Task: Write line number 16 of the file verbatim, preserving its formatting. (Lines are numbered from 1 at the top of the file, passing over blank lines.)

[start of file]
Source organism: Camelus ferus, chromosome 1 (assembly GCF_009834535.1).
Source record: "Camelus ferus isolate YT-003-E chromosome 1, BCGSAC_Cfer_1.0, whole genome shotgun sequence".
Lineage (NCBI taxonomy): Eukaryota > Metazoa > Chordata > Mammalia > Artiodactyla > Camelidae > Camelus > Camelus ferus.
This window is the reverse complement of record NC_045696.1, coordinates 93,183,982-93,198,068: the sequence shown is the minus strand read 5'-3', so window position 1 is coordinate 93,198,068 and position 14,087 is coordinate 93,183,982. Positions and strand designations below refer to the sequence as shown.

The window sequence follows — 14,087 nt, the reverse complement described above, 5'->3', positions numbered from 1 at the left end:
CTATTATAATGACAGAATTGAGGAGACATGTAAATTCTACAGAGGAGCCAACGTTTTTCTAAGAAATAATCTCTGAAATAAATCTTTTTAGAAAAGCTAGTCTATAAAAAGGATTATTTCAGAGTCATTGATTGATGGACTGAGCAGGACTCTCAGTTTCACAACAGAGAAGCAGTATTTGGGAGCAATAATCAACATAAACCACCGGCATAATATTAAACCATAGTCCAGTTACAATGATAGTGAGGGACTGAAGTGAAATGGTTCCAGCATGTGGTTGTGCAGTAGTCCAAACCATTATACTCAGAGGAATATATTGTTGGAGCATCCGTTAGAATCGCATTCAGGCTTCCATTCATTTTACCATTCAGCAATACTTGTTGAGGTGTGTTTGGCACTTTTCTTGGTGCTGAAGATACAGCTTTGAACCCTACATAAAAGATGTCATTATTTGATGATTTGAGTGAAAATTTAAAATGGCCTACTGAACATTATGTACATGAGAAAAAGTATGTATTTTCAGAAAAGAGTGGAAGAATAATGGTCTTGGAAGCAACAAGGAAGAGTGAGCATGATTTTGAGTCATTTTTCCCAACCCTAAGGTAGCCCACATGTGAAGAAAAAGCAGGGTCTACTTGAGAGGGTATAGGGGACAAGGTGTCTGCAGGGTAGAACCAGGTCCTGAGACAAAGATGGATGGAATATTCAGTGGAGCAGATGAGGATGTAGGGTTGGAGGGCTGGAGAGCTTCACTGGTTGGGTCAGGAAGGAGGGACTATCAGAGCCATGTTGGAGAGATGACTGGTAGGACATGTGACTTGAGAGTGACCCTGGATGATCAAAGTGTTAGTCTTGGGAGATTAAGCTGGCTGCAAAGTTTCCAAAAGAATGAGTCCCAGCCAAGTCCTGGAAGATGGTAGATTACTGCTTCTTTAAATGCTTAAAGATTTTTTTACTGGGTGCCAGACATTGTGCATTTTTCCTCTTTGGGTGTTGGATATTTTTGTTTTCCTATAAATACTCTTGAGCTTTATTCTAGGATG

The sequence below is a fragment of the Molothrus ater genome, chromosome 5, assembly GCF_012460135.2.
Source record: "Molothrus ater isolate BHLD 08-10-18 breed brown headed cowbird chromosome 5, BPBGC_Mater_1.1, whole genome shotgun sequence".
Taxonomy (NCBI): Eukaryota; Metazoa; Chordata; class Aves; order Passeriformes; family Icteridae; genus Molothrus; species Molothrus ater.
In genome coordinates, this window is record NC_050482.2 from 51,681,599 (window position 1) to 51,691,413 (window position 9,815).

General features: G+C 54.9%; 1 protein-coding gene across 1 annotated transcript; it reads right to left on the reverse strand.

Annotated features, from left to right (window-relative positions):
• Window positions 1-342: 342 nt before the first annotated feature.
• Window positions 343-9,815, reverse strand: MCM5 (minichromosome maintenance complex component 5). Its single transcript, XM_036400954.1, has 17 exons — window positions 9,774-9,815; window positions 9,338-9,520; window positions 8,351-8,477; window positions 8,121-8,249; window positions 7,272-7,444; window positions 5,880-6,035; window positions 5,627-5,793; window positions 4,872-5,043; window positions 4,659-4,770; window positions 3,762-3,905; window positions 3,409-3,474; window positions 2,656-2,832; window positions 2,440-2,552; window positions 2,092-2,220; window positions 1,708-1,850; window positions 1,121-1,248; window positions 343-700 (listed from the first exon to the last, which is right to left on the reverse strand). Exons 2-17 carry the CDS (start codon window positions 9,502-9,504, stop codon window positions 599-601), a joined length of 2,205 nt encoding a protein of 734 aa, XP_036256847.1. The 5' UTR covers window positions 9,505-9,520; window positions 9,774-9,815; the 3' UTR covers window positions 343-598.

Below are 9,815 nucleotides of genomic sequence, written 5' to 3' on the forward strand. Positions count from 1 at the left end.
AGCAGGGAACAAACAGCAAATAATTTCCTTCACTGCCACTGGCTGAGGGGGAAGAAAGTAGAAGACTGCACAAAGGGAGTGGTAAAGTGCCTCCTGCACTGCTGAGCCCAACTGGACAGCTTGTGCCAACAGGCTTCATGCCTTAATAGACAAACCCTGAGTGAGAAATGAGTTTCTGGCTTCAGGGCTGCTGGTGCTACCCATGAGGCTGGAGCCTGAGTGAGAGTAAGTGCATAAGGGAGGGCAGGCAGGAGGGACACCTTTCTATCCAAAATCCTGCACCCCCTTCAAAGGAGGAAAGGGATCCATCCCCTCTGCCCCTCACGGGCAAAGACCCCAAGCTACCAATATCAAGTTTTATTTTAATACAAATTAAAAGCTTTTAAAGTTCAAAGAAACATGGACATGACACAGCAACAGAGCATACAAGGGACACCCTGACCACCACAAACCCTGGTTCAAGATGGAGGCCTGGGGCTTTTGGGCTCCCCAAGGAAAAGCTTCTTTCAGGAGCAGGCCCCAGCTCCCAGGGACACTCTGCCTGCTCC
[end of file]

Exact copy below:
AGCAGGGAACAAACAGCAAATAATTTCCTTCACTGCCACTGGCTGAGGGGGAAGAAAGTAGAAGACTGCACAAAGGGAGTGGTAAAGTGCCTCCTGCACTGCTGAGCCCAACTGGACAGCTTGTGCCAACAGGCTTCATGCCTTAATAGACAAACCCTGAGTGAGAAATGAGTTTCTGGCTTCAGGGCTGCTGGTGCTACCCATGAGGCTGGAGCCTGAGTGAGAGTAAGTGCATAAGGGAGGGCAGGCAGGAGGGACACCTTTCTATCCAAAATCCTGCACCCCCTTCAAAGGAGGAAAGGGATCCATCCCCTCTGCCCCTCACGGGCAAAGACCCCAAGCTACCAATATCAAGTTTTATTTTAATACAAATTAAAAGCTTTTAAAGTTCAAAGAAACATGGACATGACACAGCAACAGAGCATACAAGGGACACCCTGACCACCACAAACCCTGGTTCAAGATGGAGGCCTGGGGCTTTTGGGCTCCCCAAGGAAAAGCTTCTTTCAGGAGCAGGCCCCAGCTCCCAGGGACACTCTGCCTGCTCC